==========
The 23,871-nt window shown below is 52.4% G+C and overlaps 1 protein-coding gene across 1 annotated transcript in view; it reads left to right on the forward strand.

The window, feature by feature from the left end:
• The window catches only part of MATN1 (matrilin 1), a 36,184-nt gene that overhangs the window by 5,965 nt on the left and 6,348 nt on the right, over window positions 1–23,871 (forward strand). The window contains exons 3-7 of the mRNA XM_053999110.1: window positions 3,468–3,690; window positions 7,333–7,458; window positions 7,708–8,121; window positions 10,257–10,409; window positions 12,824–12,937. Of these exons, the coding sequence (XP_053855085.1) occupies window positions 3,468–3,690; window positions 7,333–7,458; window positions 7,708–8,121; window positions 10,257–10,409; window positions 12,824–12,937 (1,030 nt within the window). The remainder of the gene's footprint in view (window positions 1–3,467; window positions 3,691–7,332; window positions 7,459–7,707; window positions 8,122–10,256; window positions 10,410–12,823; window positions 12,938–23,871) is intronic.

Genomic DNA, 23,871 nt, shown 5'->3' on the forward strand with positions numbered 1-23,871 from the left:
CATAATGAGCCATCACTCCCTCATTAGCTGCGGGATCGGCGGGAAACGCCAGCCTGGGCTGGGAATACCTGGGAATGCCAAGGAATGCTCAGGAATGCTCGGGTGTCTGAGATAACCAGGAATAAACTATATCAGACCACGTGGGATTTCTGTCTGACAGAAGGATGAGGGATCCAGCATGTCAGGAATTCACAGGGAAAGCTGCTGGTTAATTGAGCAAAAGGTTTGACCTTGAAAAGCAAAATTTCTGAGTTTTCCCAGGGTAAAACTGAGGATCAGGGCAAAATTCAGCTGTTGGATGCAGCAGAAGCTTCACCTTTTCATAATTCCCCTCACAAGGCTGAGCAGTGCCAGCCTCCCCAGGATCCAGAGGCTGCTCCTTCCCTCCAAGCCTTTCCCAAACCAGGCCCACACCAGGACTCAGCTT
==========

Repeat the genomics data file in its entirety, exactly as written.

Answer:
The 23,871-nt window shown below is 52.4% G+C and overlaps 1 protein-coding gene across 1 annotated transcript in view; it reads left to right on the forward strand.

The window, feature by feature from the left end:
• The window catches only part of MATN1 (matrilin 1), a 36,184-nt gene that overhangs the window by 5,965 nt on the left and 6,348 nt on the right, over window positions 1–23,871 (forward strand). The window contains exons 3-7 of the mRNA XM_053999110.1: window positions 3,468–3,690; window positions 7,333–7,458; window positions 7,708–8,121; window positions 10,257–10,409; window positions 12,824–12,937. Of these exons, the coding sequence (XP_053855085.1) occupies window positions 3,468–3,690; window positions 7,333–7,458; window positions 7,708–8,121; window positions 10,257–10,409; window positions 12,824–12,937 (1,030 nt within the window). The remainder of the gene's footprint in view (window positions 1–3,467; window positions 3,691–7,332; window positions 7,459–7,707; window positions 8,122–10,256; window positions 10,410–12,823; window positions 12,938–23,871) is intronic.

Genomic DNA, 23,871 nt, shown 5'->3' on the forward strand with positions numbered 1-23,871 from the left:
CATAATGAGCCATCACTCCCTCATTAGCTGCGGGATCGGCGGGAAACGCCAGCCTGGGCTGGGAATACCTGGGAATGCCAAGGAATGCTCAGGAATGCTCGGGTGTCTGAGATAACCAGGAATAAACTATATCAGACCACGTGGGATTTCTGTCTGACAGAAGGATGAGGGATCCAGCATGTCAGGAATTCACAGGGAAAGCTGCTGGTTAATTGAGCAAAAGGTTTGACCTTGAAAAGCAAAATTTCTGAGTTTTCCCAGGGTAAAACTGAGGATCAGGGCAAAATTCAGCTGTTGGATGCAGCAGAAGCTTCACCTTTTCATAATTCCCCTCACAAGGCTGAGCAGTGCCAGCCTCCCCAGGATCCAGAGGCTGCTCCTTCCCTCCAAGCCTTTCCCAAACCAGGCCCACACCAGGACTCAGCTT